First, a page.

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A town called Malice
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NYCtwister - I agree in being respectful. As I try to be respectful to every person I come across in life. No need to poke a rattlesnake, especially when it comes to one with a gun and a lack of accountability. I'm a believer in recording all incidents with police as well.

Silvercup - that seems to be the general consensus amongst performers. Just move along and find another pitch. And for the most part, it seems the easiest way. I just fear the day when there's no other corner to stand on because of stiff regulations and authority.
Cash is king, that's for sure. As long as we don't stand up for our rights then it'll always be that way too.
Im not saying every time a cop asks you to move along you should resist and go to court to argue your case, but at some point in the future I can see myself having to do this.

I agree with both of you. Stand up for yourself with respect and understanding. But also, just swallow your pride sometimes and move along.

If all else fails, get yourself arrested and sue the city for millions and open a magic theatre with your new tax payer funded earnings.
silvercup
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Hi NeutronBomb,

Not sure how you can have it both ways. I used to be of the mind to stand and fight.
Then I realized that would take energy from me. Not, gee I'm tired of fighting energy, but the feel good energy that I'm there to provide. Negativity sets in and that'sa no good for me or my show.
So moving on with a smile on my face is the way I chose.

As for there never being a place to perform...well there's always a place for a smiling face. Smile
Endless West
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A town called Malice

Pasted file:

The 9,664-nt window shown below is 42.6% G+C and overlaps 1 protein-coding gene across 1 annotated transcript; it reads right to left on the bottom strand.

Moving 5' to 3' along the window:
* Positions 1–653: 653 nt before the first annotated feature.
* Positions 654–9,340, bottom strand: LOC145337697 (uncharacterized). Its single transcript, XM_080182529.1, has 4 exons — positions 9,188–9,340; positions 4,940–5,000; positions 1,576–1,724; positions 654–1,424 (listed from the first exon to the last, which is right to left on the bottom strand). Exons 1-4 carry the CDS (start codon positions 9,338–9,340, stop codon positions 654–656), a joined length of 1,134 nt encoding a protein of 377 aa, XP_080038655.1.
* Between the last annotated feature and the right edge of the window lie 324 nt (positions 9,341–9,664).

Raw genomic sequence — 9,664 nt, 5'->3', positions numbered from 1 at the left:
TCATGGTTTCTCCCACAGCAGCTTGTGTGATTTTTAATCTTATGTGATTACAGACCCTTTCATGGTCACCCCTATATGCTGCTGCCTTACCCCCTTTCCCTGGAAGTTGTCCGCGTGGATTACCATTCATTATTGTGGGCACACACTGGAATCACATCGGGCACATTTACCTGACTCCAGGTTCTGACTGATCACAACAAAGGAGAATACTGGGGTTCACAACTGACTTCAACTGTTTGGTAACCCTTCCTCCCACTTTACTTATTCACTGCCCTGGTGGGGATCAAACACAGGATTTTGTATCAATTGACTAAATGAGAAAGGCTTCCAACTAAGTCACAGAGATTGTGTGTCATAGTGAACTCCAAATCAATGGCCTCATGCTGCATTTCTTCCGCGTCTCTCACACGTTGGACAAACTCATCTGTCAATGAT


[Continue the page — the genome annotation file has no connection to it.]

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You can't always have it both ways, but sometimes it's not worth fighting at that particular time.
I agree, once the negativity sets in you're done!
James_Kelsey
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I have a copy of laws and regulations of the pitch I work on hand. I simply ask to see what law I am violating.
Magic1
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Los Angeles
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Here's a link to a downloadable busker's rights card that could be useful when interacting with law enforcement or private security
http://gravitydefiance.net/wp/yes-buskin......illegal/
Magic1
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Los Angeles
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The author is Richard Hartnell, a contact juggler in Santa Cruz, California
Kyoki_Sanitys_Eclipse
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This is an interesting topic to me. I make my living driving truck so I'm not dependent on making an income on the pitch . I plan on busking for fun when I can but as of now simply am not able to.

The last time I was in Springfield MO it was Cinco de Mayo and my wife and I made a quick strole downtown to check things out before we had to drive home. There was only one person there. He was a juggler and had some cool three ball patterns. I introduced myself and we went back and forth doing different patterns showing them to each other. He got giddy seeing someone else who could juggle like I do with other magicians. It was a great time.